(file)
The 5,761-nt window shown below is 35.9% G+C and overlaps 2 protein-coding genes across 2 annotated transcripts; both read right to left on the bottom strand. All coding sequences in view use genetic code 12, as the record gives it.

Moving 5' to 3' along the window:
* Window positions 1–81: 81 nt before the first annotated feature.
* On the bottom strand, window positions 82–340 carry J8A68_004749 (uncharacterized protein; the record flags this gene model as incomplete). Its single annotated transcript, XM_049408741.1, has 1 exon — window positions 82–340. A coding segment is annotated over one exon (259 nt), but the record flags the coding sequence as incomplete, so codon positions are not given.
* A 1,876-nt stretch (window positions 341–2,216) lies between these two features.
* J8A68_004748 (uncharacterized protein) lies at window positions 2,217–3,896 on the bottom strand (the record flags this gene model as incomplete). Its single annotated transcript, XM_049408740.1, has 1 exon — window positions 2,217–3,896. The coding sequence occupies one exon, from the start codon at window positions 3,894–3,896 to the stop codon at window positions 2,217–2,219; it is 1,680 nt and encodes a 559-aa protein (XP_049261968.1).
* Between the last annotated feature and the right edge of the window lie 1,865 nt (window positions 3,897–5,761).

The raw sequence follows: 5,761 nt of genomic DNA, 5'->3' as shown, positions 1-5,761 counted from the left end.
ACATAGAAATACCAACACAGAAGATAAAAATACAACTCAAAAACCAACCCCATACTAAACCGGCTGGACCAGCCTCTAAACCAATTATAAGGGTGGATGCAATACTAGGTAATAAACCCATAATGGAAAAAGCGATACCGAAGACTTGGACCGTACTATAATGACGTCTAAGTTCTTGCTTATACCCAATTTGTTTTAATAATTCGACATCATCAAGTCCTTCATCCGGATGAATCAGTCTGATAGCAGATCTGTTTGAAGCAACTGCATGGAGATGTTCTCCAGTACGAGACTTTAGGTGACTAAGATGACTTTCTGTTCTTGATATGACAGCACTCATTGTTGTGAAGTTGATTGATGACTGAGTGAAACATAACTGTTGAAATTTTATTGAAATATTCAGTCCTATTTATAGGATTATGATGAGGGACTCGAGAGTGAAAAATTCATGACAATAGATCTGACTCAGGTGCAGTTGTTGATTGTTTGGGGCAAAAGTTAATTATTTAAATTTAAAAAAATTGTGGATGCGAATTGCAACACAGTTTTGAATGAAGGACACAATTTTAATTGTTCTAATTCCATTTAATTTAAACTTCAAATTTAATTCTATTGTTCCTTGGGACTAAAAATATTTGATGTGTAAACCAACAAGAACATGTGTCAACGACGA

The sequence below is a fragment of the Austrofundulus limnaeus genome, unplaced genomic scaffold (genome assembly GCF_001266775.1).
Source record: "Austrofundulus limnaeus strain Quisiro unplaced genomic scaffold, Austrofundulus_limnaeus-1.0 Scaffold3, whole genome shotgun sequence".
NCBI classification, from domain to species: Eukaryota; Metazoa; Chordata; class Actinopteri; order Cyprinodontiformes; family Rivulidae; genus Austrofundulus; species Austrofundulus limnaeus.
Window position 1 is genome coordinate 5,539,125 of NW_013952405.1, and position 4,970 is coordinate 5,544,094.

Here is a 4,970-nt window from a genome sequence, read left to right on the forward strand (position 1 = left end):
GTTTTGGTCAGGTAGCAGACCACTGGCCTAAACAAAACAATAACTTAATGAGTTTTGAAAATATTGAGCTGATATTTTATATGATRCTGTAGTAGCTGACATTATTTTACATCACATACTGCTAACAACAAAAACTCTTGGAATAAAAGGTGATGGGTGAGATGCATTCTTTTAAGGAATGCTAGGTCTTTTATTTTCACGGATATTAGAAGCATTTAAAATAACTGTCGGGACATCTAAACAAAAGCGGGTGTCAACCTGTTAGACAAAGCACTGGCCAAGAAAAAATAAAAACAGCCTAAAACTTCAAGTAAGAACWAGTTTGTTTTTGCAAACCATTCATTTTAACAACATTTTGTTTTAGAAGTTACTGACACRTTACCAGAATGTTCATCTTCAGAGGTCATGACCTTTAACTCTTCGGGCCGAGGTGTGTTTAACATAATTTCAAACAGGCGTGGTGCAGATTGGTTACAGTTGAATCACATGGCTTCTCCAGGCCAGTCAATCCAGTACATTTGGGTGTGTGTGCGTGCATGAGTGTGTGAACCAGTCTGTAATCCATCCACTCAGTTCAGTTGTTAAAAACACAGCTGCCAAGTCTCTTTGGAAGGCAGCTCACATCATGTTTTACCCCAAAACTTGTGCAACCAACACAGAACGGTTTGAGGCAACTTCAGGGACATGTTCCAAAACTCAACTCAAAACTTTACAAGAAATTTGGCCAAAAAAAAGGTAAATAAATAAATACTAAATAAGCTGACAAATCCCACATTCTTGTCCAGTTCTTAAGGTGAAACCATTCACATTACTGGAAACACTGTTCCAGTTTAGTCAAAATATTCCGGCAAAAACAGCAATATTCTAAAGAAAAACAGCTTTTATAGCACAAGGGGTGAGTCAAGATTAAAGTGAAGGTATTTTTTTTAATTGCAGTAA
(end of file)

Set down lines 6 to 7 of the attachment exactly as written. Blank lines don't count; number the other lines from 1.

* J8A68_004748 (uncharacterized protein) lies at window positions 2,217–3,896 on the bottom strand (the record flags this gene model as incomplete). Its single annotated transcript, XM_049408740.1, has 1 exon — window positions 2,217–3,896. The coding sequence occupies one exon, from the start codon at window positions 3,894–3,896 to the stop codon at window positions 2,217–2,219; it is 1,680 nt and encodes a 559-aa protein (XP_049261968.1).
* Between the last annotated feature and the right edge of the window lie 1,865 nt (window positions 3,897–5,761).